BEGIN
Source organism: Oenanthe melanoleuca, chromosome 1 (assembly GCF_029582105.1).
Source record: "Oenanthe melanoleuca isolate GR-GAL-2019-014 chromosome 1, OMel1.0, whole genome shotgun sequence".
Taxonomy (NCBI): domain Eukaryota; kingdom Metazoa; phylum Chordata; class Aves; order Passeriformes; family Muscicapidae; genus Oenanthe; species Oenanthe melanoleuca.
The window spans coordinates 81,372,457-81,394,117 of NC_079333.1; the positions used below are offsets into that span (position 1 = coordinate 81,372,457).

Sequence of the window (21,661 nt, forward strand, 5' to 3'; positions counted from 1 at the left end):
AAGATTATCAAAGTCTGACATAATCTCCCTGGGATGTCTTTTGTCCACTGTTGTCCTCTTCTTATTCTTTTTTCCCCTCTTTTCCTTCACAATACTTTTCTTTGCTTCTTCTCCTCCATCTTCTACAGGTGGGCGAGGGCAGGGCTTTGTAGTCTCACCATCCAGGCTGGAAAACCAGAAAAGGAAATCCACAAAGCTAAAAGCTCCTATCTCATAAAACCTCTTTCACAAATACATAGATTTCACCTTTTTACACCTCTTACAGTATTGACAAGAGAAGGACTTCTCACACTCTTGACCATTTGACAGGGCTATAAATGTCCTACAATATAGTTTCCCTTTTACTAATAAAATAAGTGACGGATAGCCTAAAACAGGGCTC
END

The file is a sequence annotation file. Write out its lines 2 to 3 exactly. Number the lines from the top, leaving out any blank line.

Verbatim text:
Source record: "Oenanthe melanoleuca isolate GR-GAL-2019-014 chromosome 1, OMel1.0, whole genome shotgun sequence".
Taxonomy (NCBI): domain Eukaryota; kingdom Metazoa; phylum Chordata; class Aves; order Passeriformes; family Muscicapidae; genus Oenanthe; species Oenanthe melanoleuca.